But why does Germany want this?
Harold James has one view here.
And here is J.A. Hobson:
Moreover, while the manufacturer and trader are well content to trade with foreign nations, the tendency for investors to work towards the political annexation of countries which contain their more speculative investments is very powerful.
Policies undertaken from a narrow national perspective that encourage systematic fiscal surpluses coupled with a national consensus on wage suppression between unions and industry facilitated by the state, impact negatively upon domestic spending while increasing national saving and may lead to mercantilist outcomes of systematic policy-induced positive trade balances with large financial flows going the other way. This mechanism in relation to export-dependent countries like Germany has been recognized for a while by leading American economists like Obstfeld (the IMF’s new chief economist succeeding Blanchard) or Bernanke, while many have also pointed out low domestic investment, consumption taxes, and rigidities in the service sector as additional policy-related reasons for this German systematic phenomenon. Continue reading “Guest post by Marios Zachariadis: On the Greek Crisis and German Imbalances”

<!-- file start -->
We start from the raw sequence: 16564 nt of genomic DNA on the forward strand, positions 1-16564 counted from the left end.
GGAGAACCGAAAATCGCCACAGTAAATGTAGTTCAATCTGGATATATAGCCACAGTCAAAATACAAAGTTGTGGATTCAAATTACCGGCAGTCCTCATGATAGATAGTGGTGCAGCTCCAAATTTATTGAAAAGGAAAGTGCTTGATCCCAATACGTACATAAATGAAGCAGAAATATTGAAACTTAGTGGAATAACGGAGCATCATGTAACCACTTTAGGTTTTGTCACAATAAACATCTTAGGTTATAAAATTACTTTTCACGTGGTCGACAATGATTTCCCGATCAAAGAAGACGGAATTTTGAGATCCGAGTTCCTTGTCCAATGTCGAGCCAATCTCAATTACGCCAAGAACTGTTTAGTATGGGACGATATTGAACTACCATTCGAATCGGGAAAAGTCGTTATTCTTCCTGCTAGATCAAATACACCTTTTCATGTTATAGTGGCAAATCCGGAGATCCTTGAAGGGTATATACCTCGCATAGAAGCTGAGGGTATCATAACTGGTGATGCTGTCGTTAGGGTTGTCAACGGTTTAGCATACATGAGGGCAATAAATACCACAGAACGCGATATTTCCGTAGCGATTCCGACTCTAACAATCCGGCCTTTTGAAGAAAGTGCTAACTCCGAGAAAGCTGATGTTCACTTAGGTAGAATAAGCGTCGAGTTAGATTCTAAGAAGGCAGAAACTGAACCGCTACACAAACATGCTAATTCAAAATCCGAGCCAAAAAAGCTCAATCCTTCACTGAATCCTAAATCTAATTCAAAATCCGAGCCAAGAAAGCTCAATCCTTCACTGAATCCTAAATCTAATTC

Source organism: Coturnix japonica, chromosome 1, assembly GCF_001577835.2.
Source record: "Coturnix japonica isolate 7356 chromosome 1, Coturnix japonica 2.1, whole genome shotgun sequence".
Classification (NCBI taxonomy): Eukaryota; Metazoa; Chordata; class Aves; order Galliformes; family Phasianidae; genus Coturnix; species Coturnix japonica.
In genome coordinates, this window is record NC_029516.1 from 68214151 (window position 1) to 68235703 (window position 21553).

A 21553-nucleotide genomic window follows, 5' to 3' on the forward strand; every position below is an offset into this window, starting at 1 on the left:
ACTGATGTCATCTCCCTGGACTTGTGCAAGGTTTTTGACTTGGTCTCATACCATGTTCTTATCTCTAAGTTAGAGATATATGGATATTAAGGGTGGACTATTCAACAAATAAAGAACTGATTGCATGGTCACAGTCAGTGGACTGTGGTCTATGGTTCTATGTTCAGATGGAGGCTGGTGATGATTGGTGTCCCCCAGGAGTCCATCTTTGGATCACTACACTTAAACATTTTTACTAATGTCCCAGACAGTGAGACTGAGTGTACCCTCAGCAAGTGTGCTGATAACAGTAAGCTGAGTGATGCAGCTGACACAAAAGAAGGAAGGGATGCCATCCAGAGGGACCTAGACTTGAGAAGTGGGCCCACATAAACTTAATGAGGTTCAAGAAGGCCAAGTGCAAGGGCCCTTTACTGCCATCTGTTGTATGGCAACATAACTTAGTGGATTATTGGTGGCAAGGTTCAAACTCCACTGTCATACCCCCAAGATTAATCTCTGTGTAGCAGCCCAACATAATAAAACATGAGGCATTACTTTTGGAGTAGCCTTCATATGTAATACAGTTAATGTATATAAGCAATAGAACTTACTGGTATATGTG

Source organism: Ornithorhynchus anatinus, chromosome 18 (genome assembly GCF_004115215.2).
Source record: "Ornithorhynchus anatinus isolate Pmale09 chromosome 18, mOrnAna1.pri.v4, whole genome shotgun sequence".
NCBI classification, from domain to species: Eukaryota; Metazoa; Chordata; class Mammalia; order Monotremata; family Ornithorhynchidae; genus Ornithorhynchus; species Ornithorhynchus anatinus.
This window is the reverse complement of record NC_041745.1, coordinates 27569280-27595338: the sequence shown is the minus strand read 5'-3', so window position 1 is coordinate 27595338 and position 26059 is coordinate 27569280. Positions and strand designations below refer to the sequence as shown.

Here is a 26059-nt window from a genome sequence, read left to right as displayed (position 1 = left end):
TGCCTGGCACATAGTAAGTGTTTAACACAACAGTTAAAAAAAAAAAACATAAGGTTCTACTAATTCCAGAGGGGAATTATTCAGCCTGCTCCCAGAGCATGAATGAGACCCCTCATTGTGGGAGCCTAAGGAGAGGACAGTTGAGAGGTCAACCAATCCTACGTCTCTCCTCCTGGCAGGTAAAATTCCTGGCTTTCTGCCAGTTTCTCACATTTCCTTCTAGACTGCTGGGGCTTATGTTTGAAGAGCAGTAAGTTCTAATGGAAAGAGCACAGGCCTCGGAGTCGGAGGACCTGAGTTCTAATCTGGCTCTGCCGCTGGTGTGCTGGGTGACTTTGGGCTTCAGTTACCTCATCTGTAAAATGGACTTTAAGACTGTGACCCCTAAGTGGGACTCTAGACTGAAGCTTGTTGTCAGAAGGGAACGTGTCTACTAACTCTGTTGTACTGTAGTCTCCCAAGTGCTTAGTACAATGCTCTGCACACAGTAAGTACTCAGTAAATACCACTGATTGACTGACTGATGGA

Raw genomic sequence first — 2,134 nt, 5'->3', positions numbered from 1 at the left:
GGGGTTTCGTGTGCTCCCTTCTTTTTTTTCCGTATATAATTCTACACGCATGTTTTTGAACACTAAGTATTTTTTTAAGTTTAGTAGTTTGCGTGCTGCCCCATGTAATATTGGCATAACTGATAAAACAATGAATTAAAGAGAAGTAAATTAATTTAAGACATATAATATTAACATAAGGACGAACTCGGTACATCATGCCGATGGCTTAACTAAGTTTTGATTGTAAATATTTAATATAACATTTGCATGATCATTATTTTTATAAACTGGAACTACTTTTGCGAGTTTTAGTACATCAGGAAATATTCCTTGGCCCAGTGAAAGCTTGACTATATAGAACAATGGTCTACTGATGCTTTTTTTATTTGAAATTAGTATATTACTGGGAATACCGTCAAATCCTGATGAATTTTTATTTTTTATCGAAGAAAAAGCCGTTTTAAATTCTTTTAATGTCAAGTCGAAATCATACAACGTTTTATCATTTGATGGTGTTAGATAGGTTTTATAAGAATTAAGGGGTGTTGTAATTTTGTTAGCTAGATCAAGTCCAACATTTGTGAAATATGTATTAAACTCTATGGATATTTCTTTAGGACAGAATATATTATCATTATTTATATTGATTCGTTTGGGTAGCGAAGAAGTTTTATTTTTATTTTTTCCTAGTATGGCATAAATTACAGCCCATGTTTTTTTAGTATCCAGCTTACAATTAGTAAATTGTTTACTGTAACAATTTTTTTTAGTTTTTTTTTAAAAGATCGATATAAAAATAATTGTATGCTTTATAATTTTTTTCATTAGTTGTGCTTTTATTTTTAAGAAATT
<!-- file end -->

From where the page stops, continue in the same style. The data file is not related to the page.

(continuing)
1. “We averted the plan of a financial choking and banking system collapse.” (Tspiras)
You are the prime minister Mr Tspiras. Did you not have a plan B to deal with ECB blackmail? If not, why not? Did you really think that the others would back down because of the possibility of Grexit, when it was so clear that you would be willing to do almost anything to avoid it?
2. The new (and conveniently self-interested) German doctrine that defaults are impossible within the Eurozone. Remember the no bailout clause? Ashoka Mody is surely right: these negotiations will kill the entire European project sooner or later. Better to let countries default when that is what is required.
3. Nice to hear Merkel saying that Greece may win back her trust. If I were Greek I might not trust European promises regarding debt rescheduling. Have we not heard those before?
4. How high is Greece’s debt to GDP ratio going to be now? Over 200%? Even if there is some reprofiling, does anyone think this makes sense?
All in all a great day for Golden Dawn. As for the rest of us: I don’t suppose that any other left wing party that may come to power in the future seeking to challenge the current European economic policy mix will be as feckless as the Tspiras government. The lesson that they will draw from this debacle is: negotiating with Germany is a waste of time; be willing to act unilaterally, be willing to default unilaterally, have a plan for achieving primary surplus if you haven’t already achieved it, have a hard default and euro exit (now possible, thanks to the Germans) option in your back pocket, and be willing to use it at the first sign of hassle from the ECB. A deal could have been done today that would have strengthened the Eurozone, but instead it has just become a lot more fragile.